Bill Hudson has been with WCCO-TV since 1989. The native of Elk River, Minn., says Channel 4 is the station he grew up with and aspired to work for.
“Dave Moore set the standard for all of us. I was blessed to have had the opportunity to work with one of the greatest!”
He is one of seven children, including two other brothers with careers in broadcasting. Jon does radio in Santa Fe, New Mexico and Rob is a television morning show anchor in Missoula, Montana. Must have been in the Uppertown water.
After spending stints reporting the news in Eau Claire and Milwaukee, Bill brought his skills to WCCO-TV as a general assignment reporter. In his many years with the station he’s covered a wide range of stories, including the Sioux City airline disaster, Hurricane Andrew, California Wildfires, the Waco siege and troops returning from Saudi Arabia following Desert Storm.
In addition, Bill has reported extensively on Minnesota’s contributions to the wars in Afghanistan and Iraq. He accompanied the Minnesota National Guard to Panama and Honduras to cover stories involving anti-drug measures in Central America and nation building projects. In December 2003 he visited Minnesota National Guard soldiers on a peacekeeping mission in Bosnia.
Bill is an avid outdoorsman who enjoys being at the end of a fly rod or canoe paddle! He also likes to spend time in his wife Julie’s flower gardens doing the “heavy lifting!”
Bill and Julie have two grown daughters. His advice to all young parents is to enjoy every possible moment with your kids. Says Bill, “it’s diapers to diamonds in a heartbeat.”
Orvall Amdahl clearly remembers the day his life would be forever changed. “November 19, 1942 I left San Francisco,” recalls the 94-year old from Lanesboro.
One week after 135 horses, dogs, chickens and ducks were taken from a rural Pine county farm, the animals are showing signs of improvement. Chocolate labs and golden retrievers that appeared underweight and hungry are eating bowls of food and putting on pounds.
Smiles mark the faces of 22 of Minnesota’s Special Olympics athletes. They’re not beaming cheek to cheek because of what they’ve done – they’re happy over what they’re about to do, hear more clearly.
It seems a far cry from those dreary winter days when the flu bug is biting, but under September’s sunshine, the influenza season is on the minds of many as they walk down Nicollet Mall.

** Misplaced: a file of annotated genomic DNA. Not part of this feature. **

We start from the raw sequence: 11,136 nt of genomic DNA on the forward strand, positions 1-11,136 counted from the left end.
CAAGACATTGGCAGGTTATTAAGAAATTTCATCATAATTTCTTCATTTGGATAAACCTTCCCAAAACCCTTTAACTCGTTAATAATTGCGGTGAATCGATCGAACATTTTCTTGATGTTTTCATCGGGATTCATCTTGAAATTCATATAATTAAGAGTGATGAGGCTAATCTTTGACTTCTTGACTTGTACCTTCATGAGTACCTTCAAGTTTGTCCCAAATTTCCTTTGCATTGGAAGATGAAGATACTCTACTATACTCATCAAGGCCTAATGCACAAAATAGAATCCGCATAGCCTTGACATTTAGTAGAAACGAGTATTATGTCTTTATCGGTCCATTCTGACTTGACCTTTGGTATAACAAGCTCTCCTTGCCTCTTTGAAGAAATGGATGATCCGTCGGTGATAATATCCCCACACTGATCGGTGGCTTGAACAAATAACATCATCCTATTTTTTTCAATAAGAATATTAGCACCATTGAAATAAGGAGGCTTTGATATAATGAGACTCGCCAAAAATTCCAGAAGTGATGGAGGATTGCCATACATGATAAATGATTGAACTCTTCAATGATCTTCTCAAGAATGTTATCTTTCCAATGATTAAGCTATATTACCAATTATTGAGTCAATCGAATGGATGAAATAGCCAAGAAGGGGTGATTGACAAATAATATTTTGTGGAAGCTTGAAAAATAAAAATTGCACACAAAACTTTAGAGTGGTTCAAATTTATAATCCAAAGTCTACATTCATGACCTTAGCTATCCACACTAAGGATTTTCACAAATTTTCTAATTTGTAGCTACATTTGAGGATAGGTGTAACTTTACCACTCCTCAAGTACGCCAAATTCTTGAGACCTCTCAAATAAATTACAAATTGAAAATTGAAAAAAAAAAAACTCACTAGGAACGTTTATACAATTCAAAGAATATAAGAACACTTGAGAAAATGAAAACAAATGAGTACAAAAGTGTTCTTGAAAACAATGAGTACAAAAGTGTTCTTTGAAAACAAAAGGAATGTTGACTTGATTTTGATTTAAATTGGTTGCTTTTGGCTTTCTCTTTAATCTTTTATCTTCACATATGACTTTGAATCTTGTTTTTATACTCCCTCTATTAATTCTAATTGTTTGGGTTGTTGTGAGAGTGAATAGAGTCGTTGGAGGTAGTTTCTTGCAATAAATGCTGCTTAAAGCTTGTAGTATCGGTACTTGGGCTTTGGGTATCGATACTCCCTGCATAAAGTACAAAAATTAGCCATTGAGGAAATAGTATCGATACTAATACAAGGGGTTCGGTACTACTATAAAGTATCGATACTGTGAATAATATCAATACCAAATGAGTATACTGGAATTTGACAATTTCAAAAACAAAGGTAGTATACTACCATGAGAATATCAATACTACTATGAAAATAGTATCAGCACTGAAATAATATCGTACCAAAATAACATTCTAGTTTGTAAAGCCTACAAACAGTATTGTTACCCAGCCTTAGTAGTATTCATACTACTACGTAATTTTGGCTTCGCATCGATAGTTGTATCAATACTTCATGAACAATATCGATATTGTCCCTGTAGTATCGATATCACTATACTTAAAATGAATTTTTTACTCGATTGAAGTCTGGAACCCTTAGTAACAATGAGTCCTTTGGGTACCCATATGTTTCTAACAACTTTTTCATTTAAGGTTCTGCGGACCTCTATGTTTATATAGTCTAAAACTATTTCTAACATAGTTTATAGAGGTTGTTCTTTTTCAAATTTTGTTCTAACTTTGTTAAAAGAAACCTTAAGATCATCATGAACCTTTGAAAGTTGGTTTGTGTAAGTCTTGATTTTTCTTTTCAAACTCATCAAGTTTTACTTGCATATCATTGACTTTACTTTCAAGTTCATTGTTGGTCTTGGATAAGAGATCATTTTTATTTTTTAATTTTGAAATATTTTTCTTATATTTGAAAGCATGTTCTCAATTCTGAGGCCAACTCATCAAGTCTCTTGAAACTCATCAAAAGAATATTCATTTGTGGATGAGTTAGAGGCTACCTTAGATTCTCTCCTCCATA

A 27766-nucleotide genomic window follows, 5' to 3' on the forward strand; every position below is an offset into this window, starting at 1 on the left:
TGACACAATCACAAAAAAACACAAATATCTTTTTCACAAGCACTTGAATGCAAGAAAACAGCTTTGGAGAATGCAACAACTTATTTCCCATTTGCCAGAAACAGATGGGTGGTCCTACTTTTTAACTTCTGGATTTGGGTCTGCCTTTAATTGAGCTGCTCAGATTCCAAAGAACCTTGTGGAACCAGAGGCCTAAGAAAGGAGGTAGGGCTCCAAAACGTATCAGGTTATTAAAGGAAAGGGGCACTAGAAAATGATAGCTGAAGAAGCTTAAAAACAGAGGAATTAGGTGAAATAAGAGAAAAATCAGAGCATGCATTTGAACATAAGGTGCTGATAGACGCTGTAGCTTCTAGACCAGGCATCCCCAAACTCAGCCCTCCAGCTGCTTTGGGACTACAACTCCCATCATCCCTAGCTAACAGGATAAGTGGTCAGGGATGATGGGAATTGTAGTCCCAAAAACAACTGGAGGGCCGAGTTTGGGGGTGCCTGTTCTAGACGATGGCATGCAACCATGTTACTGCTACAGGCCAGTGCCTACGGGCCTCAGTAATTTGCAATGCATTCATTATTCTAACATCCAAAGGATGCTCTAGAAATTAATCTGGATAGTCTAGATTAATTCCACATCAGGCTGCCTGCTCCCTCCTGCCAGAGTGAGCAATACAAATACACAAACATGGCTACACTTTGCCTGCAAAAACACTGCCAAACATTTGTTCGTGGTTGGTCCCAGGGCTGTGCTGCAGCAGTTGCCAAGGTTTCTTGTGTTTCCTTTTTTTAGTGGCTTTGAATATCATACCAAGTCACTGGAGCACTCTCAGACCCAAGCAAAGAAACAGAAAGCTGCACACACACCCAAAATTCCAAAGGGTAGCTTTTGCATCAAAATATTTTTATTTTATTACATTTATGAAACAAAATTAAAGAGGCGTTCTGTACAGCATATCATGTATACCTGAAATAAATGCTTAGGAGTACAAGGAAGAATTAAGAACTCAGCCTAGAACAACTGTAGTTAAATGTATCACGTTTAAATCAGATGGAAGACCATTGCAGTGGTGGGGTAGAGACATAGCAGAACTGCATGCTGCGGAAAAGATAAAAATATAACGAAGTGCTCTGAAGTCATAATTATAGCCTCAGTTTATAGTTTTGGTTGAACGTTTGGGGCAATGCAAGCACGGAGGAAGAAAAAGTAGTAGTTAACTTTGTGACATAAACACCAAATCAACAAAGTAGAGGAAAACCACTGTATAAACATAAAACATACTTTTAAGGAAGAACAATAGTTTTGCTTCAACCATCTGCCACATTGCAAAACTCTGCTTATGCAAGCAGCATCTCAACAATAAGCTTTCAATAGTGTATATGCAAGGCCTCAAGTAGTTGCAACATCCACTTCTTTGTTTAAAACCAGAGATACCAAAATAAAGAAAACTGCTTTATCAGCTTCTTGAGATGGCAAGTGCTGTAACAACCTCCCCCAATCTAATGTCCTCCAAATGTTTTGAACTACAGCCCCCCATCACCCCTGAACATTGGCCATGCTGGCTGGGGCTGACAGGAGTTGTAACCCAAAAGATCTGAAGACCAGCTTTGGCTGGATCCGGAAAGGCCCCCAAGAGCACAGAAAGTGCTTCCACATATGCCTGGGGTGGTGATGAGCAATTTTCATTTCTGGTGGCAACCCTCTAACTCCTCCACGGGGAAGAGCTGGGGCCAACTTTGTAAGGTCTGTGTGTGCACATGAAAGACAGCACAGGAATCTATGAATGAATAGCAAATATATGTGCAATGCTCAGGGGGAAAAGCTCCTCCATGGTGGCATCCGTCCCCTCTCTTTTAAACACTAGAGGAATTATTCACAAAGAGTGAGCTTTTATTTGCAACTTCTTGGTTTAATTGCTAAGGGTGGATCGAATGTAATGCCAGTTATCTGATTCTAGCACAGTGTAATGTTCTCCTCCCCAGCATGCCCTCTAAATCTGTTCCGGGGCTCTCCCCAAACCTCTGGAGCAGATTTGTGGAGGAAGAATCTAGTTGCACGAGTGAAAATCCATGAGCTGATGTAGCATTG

One of Minnesota’s premier lakes has been disappearing before our very eyes. White Bear Lake is now down more than five feet to the lowest level ever seen. And some homeowners and businesses say the DNR is to blame.
It’s one of the most desired jobs in law enforcement: being a state conservation officer. Major Roger Tietz has worn the DNR uniform for more than 31 years. After working years in the field, he is now the operations support manager for the Department of Natural Resources.
Rescue crews have responded to a reported partial building collapse in St. Paul Tuesday morning. Early reports say the collapse is near the 300 block of East 5th Street.
In the baggage claim of MSP International Airport balloons, signs and nervous anticipation greeted a young man with a simple dream. At 21, Norbert Abayisenga was on his first ever flight, from his native Rwanda to Minnesota.
The Ontario Provincial Police say that Jim Kowalski died Thursday after falling into a rotating plane propeller while on a fishing trip in Canada. The incident happened at about 10:30 a.m. on Thursday in Red Lake, Ontario.
Four times each week, Phua and Blia Thao head to the Minneapolis farmer’s market with crates of fresh produce. Their displays of chemical-free vegetables are rich in both color and nutrition. Blia said that a health-conscious consumer is driving an increase in his business.
The management of the Minnesota Orchestra says a new deal in the works that would bring musicians back ending a nearly year-long lockout, but musicians say it was submitted outside of mediation.
Buzzing cicadas signal yet another hot August day. But it’s the scorched lawn and grinding of an air conditioner that are Brett Severson’s clue. “My A/C is running all the time — I’d guess my bill is about $400 a month,” Severson said.
Few shorelines in Minnesota are more serene than the wild and western side of Lake Winnebigoshish. As gentle waves lap the rocky coast, campers and anglers alike get a true sense of wilderness along one of the state’s premier fishing lakes.
It’s being called the first confirmed attack of a person by a gray wolf in Minnesota history, according to the Department of Natural Resources. Now, a 16-year-old Solway boy is home recovering from a vicious bite wound to the head. It happened early Saturday morning at the West Winnie Campground on Lake Winnibigoshish in north central Minnesota. The campground is operated by the U.S. Forest Service and was temporarily closed following the wolf attack. The gray wolf, also known as a timber wolf, was captured by trappers with the U.S. Department of Agriculture. The wolf was shot and killed to permit testing for rabies at the University of Minnesota veterinary diagnostic lab.
Step inside the brick and glass building at the corner of 17th and University in Minneapolis and you might catch contractors putting on final touches. Beginning Monday, University of Minnesota students will be moving into the first new residential hall on campus in over 10 years. Each room will come with beds pre-lofted to save on precious space. And with some 71 bathrooms and showers in the building, there should be little waiting each morning where 600 students will be getting ready for class.